from The American Heritage® Dictionary of the English Language, 4th Edition

  • n. A short sleeveless bodice, formerly worn by women.
  • n. A blouse front formerly worn by women; a dickey.

from Wiktionary, Creative Commons Attribution/Share-Alike License

  • n. An item of women’s clothing, popular in the 1860s and 1870s, worn to fill in the front and neckline of any garment.

from the GNU version of the Collaborative International Dictionary of English

  • n. An under-garment, worn by women, usually covering the neck, shoulders, and breast.

from The Century Dictionary and Cyclopedia

  • n. A garment for covering the neck, made of some light fabric, as lace, muslin, or cambric, and worn under a waist, especially under one cut low at the throat.
  • n. In medieval fortification, a chemise covering a very small part of the main wall.


French, diminutive of chemise, shirt, from Old French; see chemise.
(American Heritage® Dictionary of the English Language, Fourth Edition)
French (Wiktionary)


  • She came before us wondrous clad in chemisette of green,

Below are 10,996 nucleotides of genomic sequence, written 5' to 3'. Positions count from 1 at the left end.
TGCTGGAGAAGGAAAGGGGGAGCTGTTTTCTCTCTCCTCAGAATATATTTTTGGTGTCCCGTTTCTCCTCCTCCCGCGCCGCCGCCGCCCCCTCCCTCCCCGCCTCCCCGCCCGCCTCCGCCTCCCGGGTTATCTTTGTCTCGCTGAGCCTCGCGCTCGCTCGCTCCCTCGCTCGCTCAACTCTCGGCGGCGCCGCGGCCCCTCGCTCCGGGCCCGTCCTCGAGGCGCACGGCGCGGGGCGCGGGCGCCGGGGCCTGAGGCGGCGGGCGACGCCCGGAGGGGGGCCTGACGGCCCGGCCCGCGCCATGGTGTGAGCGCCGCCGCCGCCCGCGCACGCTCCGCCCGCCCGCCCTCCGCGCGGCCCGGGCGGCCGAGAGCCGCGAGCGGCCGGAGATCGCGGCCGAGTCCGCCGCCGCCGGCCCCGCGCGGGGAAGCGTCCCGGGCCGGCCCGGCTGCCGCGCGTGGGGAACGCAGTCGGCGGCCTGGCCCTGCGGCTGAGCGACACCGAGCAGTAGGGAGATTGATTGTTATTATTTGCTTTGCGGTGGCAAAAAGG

The Book of The Thousand Nights And A Night

  • Aldclyffe had pulled off a kind of chemisette of Brussels net, drawn high above the throat, which she had worn with her evening dress as

    Desperate Remedies

  • Can hardly bear my chemisette for weakness and for pain:

    The Book of The Thousand Nights And A Night

  • On me thou layest load of love the heaviest while I feel So feeble grown that under weight of chemisette I swerve.

    The Book of The Thousand Nights And A Night

  • Our shirt, chemise, chemisette, etc., was unknown to the Ancients of Europe.

    The Book of The Thousand Nights And A Night

  • A pearl-gray dress with crimson trimmings, made with a long waist, modestly outlined the bust and covered the shoulders, still rather thin, with a chemisette which left nothing to view but the first curves of the throat where it joined the shoulders.

    Modeste Mignon

  • She wore a white muslin dress, a rose-colored sash, and rose-colored ribbons in the pretty cap on her head; her chemisette was moulded so deliciously by her shoulders and the loveliest rounded contours, that the sight of her awakened an irresistible desire of possession in the depths of the heart.

    The Message

  • His knee thrust between her legs, her chemisette was yanked down.

    Marriage Most Scandalous

  • Lillian looked charming in a train gown of old rose, with a low, square neck showing a delicate chemisette of fine lace.

    The Financier

  • He called her “my wife”, tutoyed [7] her, asked for her of everyone, looked for her everywhere, and often he dragged her into the yards, where he could be seen from far between the trees, putting his arm around her waist, and walking half-bending over her, ruffling the chemisette of her bodice with his head.

    Madame Bovary


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